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CNET On Cars: Episode 14, EPA Mileage Ratings Explained

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CNET On Cars: Episode 14, EPA Mileage Ratings Explained

20:45 /

A look inside the EPA's mileage ratings, we check the tech in the 2013 Audi S7 and lay out the Top 5 reasons for self-driving cars.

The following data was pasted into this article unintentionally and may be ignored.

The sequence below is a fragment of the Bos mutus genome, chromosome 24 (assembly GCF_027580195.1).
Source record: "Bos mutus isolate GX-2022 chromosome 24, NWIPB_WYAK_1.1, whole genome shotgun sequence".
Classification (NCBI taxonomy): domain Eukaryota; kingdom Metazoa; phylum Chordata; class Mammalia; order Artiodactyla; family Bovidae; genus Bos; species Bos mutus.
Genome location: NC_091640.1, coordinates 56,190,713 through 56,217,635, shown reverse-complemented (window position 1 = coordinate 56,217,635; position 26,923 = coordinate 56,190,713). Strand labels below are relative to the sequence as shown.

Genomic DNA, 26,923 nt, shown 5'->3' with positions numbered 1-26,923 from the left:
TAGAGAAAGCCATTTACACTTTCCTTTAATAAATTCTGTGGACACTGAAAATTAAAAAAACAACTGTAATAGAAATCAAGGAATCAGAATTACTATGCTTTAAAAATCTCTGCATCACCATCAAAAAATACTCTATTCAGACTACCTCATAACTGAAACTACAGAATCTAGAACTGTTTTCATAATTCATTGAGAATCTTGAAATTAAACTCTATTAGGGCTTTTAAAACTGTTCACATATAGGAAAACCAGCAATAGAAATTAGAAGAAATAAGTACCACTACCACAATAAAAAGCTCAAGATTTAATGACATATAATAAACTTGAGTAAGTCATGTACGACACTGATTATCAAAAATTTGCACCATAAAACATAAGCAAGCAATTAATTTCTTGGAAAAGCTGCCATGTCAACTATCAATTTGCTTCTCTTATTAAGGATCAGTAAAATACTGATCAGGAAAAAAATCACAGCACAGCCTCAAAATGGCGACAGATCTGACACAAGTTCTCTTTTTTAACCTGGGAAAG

-A look inside the EPA's contentious mileage ratings. Driving the 2013 Audi S7 all saucy and sublime. And we'll spell out the top 5 reasons for self-driving cars. It's time to check the tech. We see cars differently. We love 'em on the road and under the hood, but also check the tech, and are known for telling 'em like it is. The good, the bad, the bottom line. This is CNET on Cars. I'm Brian Cooley. Welcome to CNET on Cars. The show all about high-tech cars and modern driving. A little later on this episode, we're gonna make the case for self-driving cars. But first, one of the best reasons to keep doing it yourself: the 2013 Audi S7. It was CNET's tech car of the year when it first came out. Automobile Magazine named it their Favorite Car of the Year, so did Esquire Magazine for Christ's sake. What is it we all love so much about the Audi 7? Let's try this 2013 Audi S7. Find out when we check the tech. Now, what Audi really did with the 7 is combine high heeled pumps with sensible shoes. I mean, this car is gorgeous and spacious. Tough trick. And when and if they ever dramatically restyle it, I think it's gonna be a sad day. Spot an S versus a standard A7 by its unique grill and face. Quite different on the front as are the wheels. Look for lower body moldings that are body colored and also the satin finish mirrors. Now, the cabin of the S7 is particularly macho if you will. You've got this sort of vintage racer tufted diamond pleat on the seat. Here's our popup screen that gives us the G-Wiz of this thing coming out and also the G-Wiz of what it presents. Audi's navigation system is one of the best out there. I like the way it presents almost everything. In terms of operating, still the same MMI interface. 4 zones here. Map to 4 buttons down here around the controller. Notice on this car we've got the Google Earth services built-in. So, it's got Google Earth satellite imagery. Once you get out to, let's say, this level here, a three-quarter mile view, along with that Google Earth imagery, you've got local search to find destinations and all that's done through this little SIM card connection right here. You don't need to pair your smartphone to this guy to get connected. Now, let's talk media system on this car. Lots of choices. They start back here under the sneaky door. Alongside the SIM, you've got 2 SD card slots. I don't find that tremendously interesting. More interesting, your Bluetooth streaming for which on my android phone I'm getting good meta tag information. That's quite a win on android. Now, the one that's great out here, that would be your Audi media interface. It's live here on the console. The reason it's not connected is because, as you can see here, we've got the old-style 30-pin dock connector. Now, getting some infotainment, the cabin tech really takes off with drive assistance tech in this car. First of all, we have adaptive cruise control, which is where you set the speed and the followed distance. But on top of that, it's got stop and go technology. If you get into stop and go traffic, the car will come to a stop. And then when traffic starts again, it will automatically resume after the radar in the front sees that happen. And the camera up here behind the mirror scans for pedestrians. First, lane assist technology on this car is active. It's the same camera which can read not just lines, but colors of lines; detects that you're drifting and your signal is not on that direction. It uses the electrohydraulic steering rack to steer you back and also give you a stick shake on the wheel if you set it at that way. That same camera also looks out there for speed limit signs and can read them and puts those on the interface of the car to let you know what the speed limit is here. Now, I'm really sad our car doesn't have the night vision with pedestrian detection and head-up display. That is something I wanna check out in the real world on these Audis. And finally, we have parking assist technology. We've seen this in a lot other cars that cost a lot less than this one example, but it will get you into a parallel parking spot as long as it is at least 31 inches longer than the car. That's actually a pretty tight spot. Now, a big part of the story on an S versus an A7 is here in the engine bay. Completely different power plant. Your standard A7 was a 3-liter supercharged V6. This guy has a 4-liter twin turbocharged V8 night and day. 420 horsepower versus 310. 406 foot pounds of torque versus 325. 0 to 60 is almost a second different. 45 versus 54. And that's in spite of the S7 weighing about 300 pounds more. MPG almost identical. 17.27 for the S. 18.28 for a standard 7. And completely different transmission on the S. This guy has a 7-speed dual-clutch automated manual only. The A7 has an 8-speed Tiptronic automatic, though both cars are Quattro all-wheel drive of course. Lots of ingredients in this cake. Let's see how it comes out. Now, the first thing I love about this S7 is even though it is only available with a dual-clutch automated manual, it drives almost exactly like a well-tuned automatic and that's a good thing for everyday livability. I think the blind-spot tech in this car. Big bright lights in the mirror housings that actually get my attention. They get even brighter and more frantic if I signal into someone who's on that side. And of course, you've got many ways to shift this guy to change the personality of the vehicle if you go over here to the gate and then you get on the paddles and you start to shift this thing or change the mode to one of the aggressive modes. You can really lighten this car up or put it in comfort mode and it really becomes a boat to be honest. It got almost wallowy, which is nice when you're just floating down the highway. And when you put this car into its most aggressive personality through that Audi Drive Select, everything changes. The steering, the suspension, the way the transmission deals with the engine, the way the engine holds RMPs, and even the way the exhaust sound. This is perhaps the most widely configureable car we've ever driven. All that said, I will give you, who are shopping Audi against BMW, one last thing to think about. The BMW comparable model always feels much gutsier. This car feels more elegant, more finessed. This car is Roger Moore. BMW is Sean Connery. I don't mean that as a diss. I know some people aren't digging Moore, but he did his thing his way with much more of an elegance. Connery was much more kind of a gutsy guy. That's a pretty good analogy. Let's price this technical wonder that has hot sauce splashed all over it. S7 is gonna start at 79,700. Let's call it 80 grand. Then you want the innovation package to go CNET style with 1 checkbox. 5,600 bucks brings in the lane departure technology, the blind spot tech, the night vision with pedestrian detection, adaptive cruise with stop and go. You also get the cornering cameras. Self park is in there. There's all kinds of goodies for what I think is kind of a steal of a price. By the way, you can find our full review of that Audi S7 over at cars.cnet.com. I'm guessing if I mentioned auto insurance premiums you don't exactly think tech, do you? But there's a coming revolution between the mobile technology that connects to your car and the way they price auto insurance that is gonna make it a tech story. And that's a big interest to the smarter as well as the stingier driver. The idea is to share information about your actual driving behavior with your insurance company. This is just typically done electronically. If that information shows that you're a lower risk than your policy assumed, you would be in for a monthly premium discount. Now, I've got your attention. Okay. So, where does this data come from? Well, in today's modern cars, there's a thing down under the dash here called an OBD tube port. Cars since 1996 all have one of these and that has a wealth of data come in from the vehicle's various sensors all the time about how you drive, how much you drive, and the kind of inputs you give your vehicle. Now, a few years ago, some insurance companies began to tap into that data, offering customers the ability to plug in a custom hardware dandle into that port that would gather in report information about their driving back in the insurance company. But you see, insurance companies don't really want to be in the hardware business. That's not what they do. Now, more recently, insurance companies have begun to take advantage of the fact that first of all, most of us who are carrying a smartphone now, which has the ability to run an app, to process data, to connect to the internet do all the things that are behind usage-based insurance data reporting. Secondly, there's telematics in many cars now; these various sort of concierge and assistance systems that are wirelessly connected and managed by a telematics firm. Think OnStar or Lexus Enform. For example, State Farm is one of the insurers that have already launched a usage-based discount program that can save customers on their premium based on their driving mileage and/or some other behaviors. Now, by whatever technology, this information gets back into your insurance company. And by the way, it's always voluntary. It can reflect a lot of parameters of how you use your car. What time of day do you drive? A lot real late at night when accidents are more common? How's your average speed? Do you break in corner hard? Do you buckle up every time? All this data, by the way, is typically gathered already by your vehicle's black box. What's new here is sharing it with your insurance company and the new technologies that make that easy. Okay. So, you can save some bucks on your insurance. What's in it for your insurance company? First of all, this kind of program will tend to attract low-risk drivers. I mean, you'd be a fool to engage in more revelation of your driving behavior if you're a high-risk driver. Secondly, it gives the insurance company more data about their customers. There's no business out there that doesn't want that. And thirdly, I think it's an interesting path toward the insurance companies becoming providers of wireless services in the car. And it's not much of a reach to see them as providers of wireless services in the home after that. I mean, most insurance companies don't just insure cars. Okay. Now, reality check. Usage-based insurance is still really rare. Most folks have never heard of it. Most of those who have don't really understand it or the technology behind it. Secondly, there's a privacy issue here. I mean, most of us are not used to sharing data about our driving habits. We are used to sharing data about everything else interestingly enough, but driving still remains a different zone. And third, until very recently, the hardware to make this happen was clunky and proprietary, which kept it very limited. But if you look at the rise of connected cars, which are real already, and personal information sharing from Facebook to fitness bands, I think usage-based insurance is a matter of when, not if. Coming up: Those EPA mileage ratings, credible or a crock, when CNET on Cars continues. Welcome back to CNET on Cars. I'm Brian Cooley. You know, I honestly can't believe how much e-mail I've been getting from you lately on the subject of those EPA mileage estimates. So, a quick primer on how they do 'em is our Car Tech 101. I will never get over that. Do you recall when it was impossible to put $75 in your tank? Today, it's commonplace. And now, the worst part is, of that 75 bucks, maybe 10 to 20 it burned on actually moving your car. The rest of it goes [unk] and heat and exhaust, the innate inefficiency of combustion engines. That's why EPA MPG numbers, as imperfect as they are, are an obsession with motorist today and that's why there are Car Tech 101. Now, the dirty little secret about the numbers you see here on the window sticker that tell you the MPG, those are not done by the EPA. Not in most cases. Only about 15% of cars are actually gathered by the government and tested by the Environmental Protection Agency. The other 85%, they were tested by the carmaker themselves on an honor system. The EPA will pull in the other 15% on a random test basis to keep everybody honest or when there's been a lot of complaints by consumers like recently on Hyundai and Kia cars. And we've also heard quite a bit about Ford Fusion and C-Max Hybrids. When they heard about a big discrepancy, then they'll haul one in. And when they do that, they don't take cars that are on the road and drive them, the put them on a dynamometer and hook up to a computer, which does the driving on a treadmill basically. And they use one in several clearly specified cycles. There's the LA4 or City test. That stimulates and a 7.5 mile trip that's real choppy like stop and go traffic. It takes almost 23 minutes to complete, averaging 20 miles an hour; and there's a number of times when the vehicle idles. It's done with both a cold start and a hot start. And the MPG results are rounded down 10%. There's also a cold version of the city test, which is the exact same test, but it's done in an ambient temperature in the test room of 20 degrees Fahrenheit. Then there's the highway fuel economy test. That's 10 miles in duration, averaging 48 miles an hour, no stops, and takes about 13 minutes. The car is only started once at the beginning and the results are reduced 22% to be safe. Now, you may have heard of the new way that EPA is testing mileage. Two new tests were added in 2008. There's US06, what I call the jackrabbit test. It's high speed quick acceleration, 10 minutes long, covers 8 miles, averaging 48 like the highway test, but hits a top speed of 80 miles an hour. It has a number of hard starts at a rate of 8.5 miles per hour per second. That's similar to 0 to 60 in 7 seconds. By the way, the air conditioning is not on for this or most other tests, which brings us to SC03, another one of the new tests, but this one's done with the AC turned on like you often have it. It's done in an ambient temperature of 95 degrees. It's about 10 minutes long and very city like. 3.6 miles averaging 22 miles an hour, not freeway oriented. There are 5 times when the vehicle stops and 20% of the time when it's idling. One more interesting caveat, the EPA does not change its MPG rating based on electrical load of the vehicle, and this can be important. Think about all those outlets you've got where you're plugging in things to charge or all your headlights on. Are they on high beams? Are they high intensity headlights? Or have you plugged in laptops or other things into those 110 outlets you'll find on SUVs. For every 200 watts of additional electric draw, you take roughly 1 MPG off your cars fuel economy. What's being discussed now by the EPA are new or amended cycles that better test the electrified vehicles especially plug-in hybrids and range extenders. And also doing so under very different ambient temperature conditions because there's a lot of concern that electric and highly electrified vehicles have much different performance in very cold weather. Oh, by the way, check out My MPG at the government's fueleconomy.gov website. It let's you look at real drivers' submitted MPG for all kinds of cars so you can take their word instead of the actual test. You can also add your data. They've also got a mobile web page that makes it easy to add your gasoline information each time you're sitting there filling up. When we come back, I know you like driving, but in the near future, you may do very little of it as CNET on Cars rolls on. Flipping up, sliding open, tilting up, or rotating forward. From the 36 Cord to the C5 Vette, hidden headlights were once about the coolest thing in auto design. Today, they are really hidden, basically gone. Not as is commonly thought because they were made illegal, but because a better idea was made legal. Aerodynamic headlights, flushed pit, part of a car's lines, less injurious to pedestrians, and with no motors or hinges to go bad. Wink bye-bye. 1926 when this STAR model R was made. Nobody could conceive self-driving cars. They were too busy trying to figure out what is this driving thing. Today, we can see self-driving cars just over the horizon and partly because it eliminates the most common defective part of modern vehicles. You and me. Here are my top 5 reasons why a new era is coming fast. Look, I like driving more than most people, but I know when the jig is up. Self-driving cars are inevitable. They eliminate the most common defective component in vehicles today. You and me. I'm Brian Cooley with the top 5 reasons for autonomous cars according to the ills they cure. #5, drunk driving. The autonomous car is the only designated driver who actually likes nursing a club soda all night metaphorically speaking. Unlike the new law enforcement model, self-driving cars could theoretically neutralize 100% of drunk driving, but I put this one down at #5 because most future visions still expect a licensed driver at the wheel responsible for the self-driving car and that doesn't mean you can be drunk. #4, productivity. You waste on average an hour of your life every weekday baby sitting a steering wheel and a set of pedals. What if you were productive during that ride to and from work? I mean, it's what the rich guys do. Maybe you could leave an hour earlier. Maybe now I have your attention. #3, traffic. Fewer cars or more roads. That's the age-old battle in the suburbs, right? How about neither? Autonomous cars can easily pack more cars on the same roads since they have way faster reactions than you and they know if the other cars around them are gonna do before they do it. Plus, being connected, autonomous cars can be assigned distributed routes at rush hour instead of all of us kind of dumbly jamming into the same few lanes at the same time. #2, fuel economy. As a component of fuel economy, you suck. Accelerating too hard , braking too late, and taking dumb routes to get places. Autonomous cars can modulate their dynamics based on traffic flow, signal prediction, terrain contour, wind conditions, optimal routing, and a bunch of things you've never thought of to optimize their own fuel economy and maybe even achieve that EPA number for a change. Okay. The #1 reason for self-driving cars is accidents or the lack thereof. Let's face it. Most driving is about as interesting as doing dishes. And a driver's license? That's about as hard to get as the common cold. It all adds up to millions of lousy drivers who aren't even doing that consistently. Autonomous cars take the wetware, you and me, out from in between the hardware and software, moving traffic accidents out of the daily fabric of our lives. And that's a big win. If you just discovered the show, welcome and thank you. Glad you're here. If you wanna find more episodes, go to cnetoncars.com. And if you wanna reach me, that's easy. Just e-mail oncars@cnet.com. I'll see you next time.